Seventy-five cents: Go to the little filling station on the corner of Van Born and Wayne roads outside of Detroit and it's what you'll pay for a gallon of gasoline. That's a third the price of milk and a quarter that of orange juice, on a gallon-for-gallon basis. It's even less than the price of bottled water, for that matter.

But in Europe - where folks pay upwards of $5/gallon on per capita incomes at least 30% below that of the U.S. - and it's easy to understand why Europeans demand a measure of fuel savings from every piece of the automotive puzzle.

Of course that means looking beyond the engine for fuel savings. Manual transmissions, for example, are inherently more efficient than automatics - the problem is, fewer and fewer drivers want to hassle with self-shifting.

Enter Hydraulik Ring GmbH, a division of Siemens Automotive AG. The company offers up a means of eking an additional 7% efficiency out of a conventional manual transmission through the creative use of electronics. The result is a system called an automated shifting manual (ASM) transmission.

Siemens begins with a manual transmission, eliminates the clutch pedal and replaces the mechanical shift linkages with hydraulic lines. The hydraulic lines terminate at actuators that control the actual shift operation, and it's to these actuators that the electronics send their commands.

The electronics are programmed to shift the gears at the optimum rpm for fuel savings. They work on a principle similar to that applied to engine control modules (ECMs), though a couple of factors prevented the system's full development until fairly recently.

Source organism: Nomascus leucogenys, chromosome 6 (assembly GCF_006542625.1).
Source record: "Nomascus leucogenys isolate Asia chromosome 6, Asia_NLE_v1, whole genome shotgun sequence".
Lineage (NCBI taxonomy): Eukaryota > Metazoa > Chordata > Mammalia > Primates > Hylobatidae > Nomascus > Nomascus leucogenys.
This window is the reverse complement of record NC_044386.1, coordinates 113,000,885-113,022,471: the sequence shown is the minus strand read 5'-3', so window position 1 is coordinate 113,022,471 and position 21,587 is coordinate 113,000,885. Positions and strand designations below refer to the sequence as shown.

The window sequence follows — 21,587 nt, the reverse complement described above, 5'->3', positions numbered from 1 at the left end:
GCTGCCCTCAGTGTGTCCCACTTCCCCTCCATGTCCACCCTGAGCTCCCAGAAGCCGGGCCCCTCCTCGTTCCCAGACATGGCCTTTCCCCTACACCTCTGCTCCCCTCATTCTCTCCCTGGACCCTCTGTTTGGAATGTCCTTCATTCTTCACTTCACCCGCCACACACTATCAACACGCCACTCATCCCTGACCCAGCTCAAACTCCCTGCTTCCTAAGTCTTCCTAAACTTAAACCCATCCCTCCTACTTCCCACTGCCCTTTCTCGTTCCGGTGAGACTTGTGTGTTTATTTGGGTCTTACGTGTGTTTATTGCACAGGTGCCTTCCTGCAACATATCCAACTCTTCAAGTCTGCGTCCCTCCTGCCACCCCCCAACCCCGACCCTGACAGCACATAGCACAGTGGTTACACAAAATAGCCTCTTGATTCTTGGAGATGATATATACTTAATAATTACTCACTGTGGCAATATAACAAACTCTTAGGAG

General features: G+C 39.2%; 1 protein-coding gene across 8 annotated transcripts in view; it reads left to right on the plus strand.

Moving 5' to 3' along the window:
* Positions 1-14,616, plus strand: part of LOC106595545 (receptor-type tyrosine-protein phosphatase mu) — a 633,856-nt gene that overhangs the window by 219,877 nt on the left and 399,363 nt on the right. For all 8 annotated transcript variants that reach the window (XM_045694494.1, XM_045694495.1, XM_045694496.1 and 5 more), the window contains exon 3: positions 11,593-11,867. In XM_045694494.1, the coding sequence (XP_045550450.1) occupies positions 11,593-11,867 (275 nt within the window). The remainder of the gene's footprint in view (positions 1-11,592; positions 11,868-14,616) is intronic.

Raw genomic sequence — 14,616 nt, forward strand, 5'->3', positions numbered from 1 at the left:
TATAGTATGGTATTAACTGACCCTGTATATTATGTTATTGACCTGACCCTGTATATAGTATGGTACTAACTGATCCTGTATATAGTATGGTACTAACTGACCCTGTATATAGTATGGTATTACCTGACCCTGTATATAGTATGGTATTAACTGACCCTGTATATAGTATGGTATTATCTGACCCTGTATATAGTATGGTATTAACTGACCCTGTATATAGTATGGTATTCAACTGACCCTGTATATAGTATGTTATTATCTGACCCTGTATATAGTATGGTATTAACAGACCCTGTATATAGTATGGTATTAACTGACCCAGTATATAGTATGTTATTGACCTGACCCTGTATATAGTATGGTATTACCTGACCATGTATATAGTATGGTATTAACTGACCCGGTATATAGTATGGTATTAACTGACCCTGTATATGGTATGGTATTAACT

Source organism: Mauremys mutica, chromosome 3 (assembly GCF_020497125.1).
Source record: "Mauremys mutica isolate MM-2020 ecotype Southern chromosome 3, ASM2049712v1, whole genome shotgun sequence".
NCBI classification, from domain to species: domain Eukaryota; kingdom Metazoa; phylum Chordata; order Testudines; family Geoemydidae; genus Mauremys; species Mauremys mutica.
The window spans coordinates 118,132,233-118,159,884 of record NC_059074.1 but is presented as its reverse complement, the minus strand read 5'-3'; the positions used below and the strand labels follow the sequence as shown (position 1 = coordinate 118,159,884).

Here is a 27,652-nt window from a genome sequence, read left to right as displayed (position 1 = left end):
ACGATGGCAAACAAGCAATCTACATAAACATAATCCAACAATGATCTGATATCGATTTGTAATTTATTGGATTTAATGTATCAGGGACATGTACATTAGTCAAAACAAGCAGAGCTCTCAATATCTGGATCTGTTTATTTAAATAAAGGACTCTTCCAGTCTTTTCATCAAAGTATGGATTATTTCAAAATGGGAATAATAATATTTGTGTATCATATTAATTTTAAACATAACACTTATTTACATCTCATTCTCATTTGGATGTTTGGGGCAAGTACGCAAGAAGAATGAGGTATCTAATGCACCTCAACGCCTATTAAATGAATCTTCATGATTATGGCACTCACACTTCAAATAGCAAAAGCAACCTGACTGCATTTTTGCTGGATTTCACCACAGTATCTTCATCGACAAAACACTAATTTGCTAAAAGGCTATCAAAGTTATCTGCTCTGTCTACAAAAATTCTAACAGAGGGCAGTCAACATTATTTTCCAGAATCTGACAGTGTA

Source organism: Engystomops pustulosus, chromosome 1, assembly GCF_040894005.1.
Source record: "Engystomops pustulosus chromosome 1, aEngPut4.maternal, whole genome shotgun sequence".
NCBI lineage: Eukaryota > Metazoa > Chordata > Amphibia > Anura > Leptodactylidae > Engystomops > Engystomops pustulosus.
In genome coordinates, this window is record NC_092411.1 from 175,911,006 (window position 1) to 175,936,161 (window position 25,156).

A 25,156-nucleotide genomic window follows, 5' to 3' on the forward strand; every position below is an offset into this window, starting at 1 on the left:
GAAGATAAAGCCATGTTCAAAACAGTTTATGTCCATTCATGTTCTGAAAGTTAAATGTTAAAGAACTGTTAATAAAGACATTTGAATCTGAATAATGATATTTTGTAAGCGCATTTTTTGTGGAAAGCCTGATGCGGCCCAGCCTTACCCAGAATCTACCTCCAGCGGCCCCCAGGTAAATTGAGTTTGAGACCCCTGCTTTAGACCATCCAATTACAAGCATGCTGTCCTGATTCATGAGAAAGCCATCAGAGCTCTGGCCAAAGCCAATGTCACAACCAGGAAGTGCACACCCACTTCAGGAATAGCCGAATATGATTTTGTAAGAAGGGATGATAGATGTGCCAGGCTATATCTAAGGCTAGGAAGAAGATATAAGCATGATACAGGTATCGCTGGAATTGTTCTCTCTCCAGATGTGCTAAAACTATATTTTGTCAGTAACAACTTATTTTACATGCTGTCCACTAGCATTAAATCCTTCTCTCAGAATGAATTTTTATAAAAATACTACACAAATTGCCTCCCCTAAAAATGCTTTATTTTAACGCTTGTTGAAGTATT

The trickiest part to tackle, says Glenn A. Barton, Siemens' marketing manager of diesel systems, was how to deal with the zero torque point. In a conventional automatic transmission, the torque converter always transfers some amount of torque to the wheels, and transmission and engine rpm remain in sync. In a manual transmission - as with the ASM - at the point at which the clutch disengages the gear, no torque is being fed to the wheels, and the transmission and the engine cease matching revs.

"The touchiest part of the shift is clutch engagement. It's the area that's most noticeable to the customer," says Mr. Barton.

The ASM solves this with a fuel cutoff, as in a diesel application, or by adjusting the throttle feed to re-engage the transmission without jolting the vehicle. This calls for the use of electronics with a measure of additional sophistication over conventional ECMs.

Volkswagen AG attributes a full 0.2L of the rated fuel economy of its 3L Lupo, unveiled at the Paris Motor Show last September, directly to the use of the Siemens system. The automaker says it would not have achieved the benchmark 78-mpg (3L/100 km) fuel economy figure without it.

For optimum space, weight and cost savings, the ASM's electronic controls can be integrated directly into the existing ECM, or the system can be added to a manual transmission by linking the ASM's electronics with the vehicle's ECM.

ASM's are attractive for future high-efficiency hybrid electric vehicles; New Venture Gear produced its own version last year for DaimlerChrysler's ESX 2 hybrid concept car. And truckmakers are interested, too, because "clutch pedal efforts have been creeping up for years," says Mr. Barton.